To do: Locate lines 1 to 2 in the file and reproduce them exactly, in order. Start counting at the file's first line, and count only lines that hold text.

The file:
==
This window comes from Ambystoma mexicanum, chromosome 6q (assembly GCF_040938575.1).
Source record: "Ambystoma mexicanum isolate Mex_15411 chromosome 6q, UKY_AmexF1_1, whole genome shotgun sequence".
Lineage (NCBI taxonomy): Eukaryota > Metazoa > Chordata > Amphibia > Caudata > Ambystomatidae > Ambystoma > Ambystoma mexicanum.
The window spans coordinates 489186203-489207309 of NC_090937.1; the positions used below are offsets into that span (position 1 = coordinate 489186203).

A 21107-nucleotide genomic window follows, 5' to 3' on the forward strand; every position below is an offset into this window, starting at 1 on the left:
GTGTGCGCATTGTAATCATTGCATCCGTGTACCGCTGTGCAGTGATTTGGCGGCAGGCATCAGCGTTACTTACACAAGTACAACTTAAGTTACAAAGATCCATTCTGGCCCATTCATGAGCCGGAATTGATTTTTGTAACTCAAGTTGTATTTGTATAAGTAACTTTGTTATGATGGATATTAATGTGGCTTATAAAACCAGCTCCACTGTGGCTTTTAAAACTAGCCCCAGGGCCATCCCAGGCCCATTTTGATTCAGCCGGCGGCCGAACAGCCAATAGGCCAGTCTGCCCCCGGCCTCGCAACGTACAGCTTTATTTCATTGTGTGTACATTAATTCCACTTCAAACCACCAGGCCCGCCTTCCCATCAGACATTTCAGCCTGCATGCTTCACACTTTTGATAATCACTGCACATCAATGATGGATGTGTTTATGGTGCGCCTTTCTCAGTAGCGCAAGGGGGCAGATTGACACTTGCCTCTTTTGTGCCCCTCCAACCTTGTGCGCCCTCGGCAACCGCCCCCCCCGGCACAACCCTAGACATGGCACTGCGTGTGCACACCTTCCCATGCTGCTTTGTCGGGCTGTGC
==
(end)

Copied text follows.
This window comes from Ambystoma mexicanum, chromosome 6q (assembly GCF_040938575.1).
Source record: "Ambystoma mexicanum isolate Mex_15411 chromosome 6q, UKY_AmexF1_1, whole genome shotgun sequence".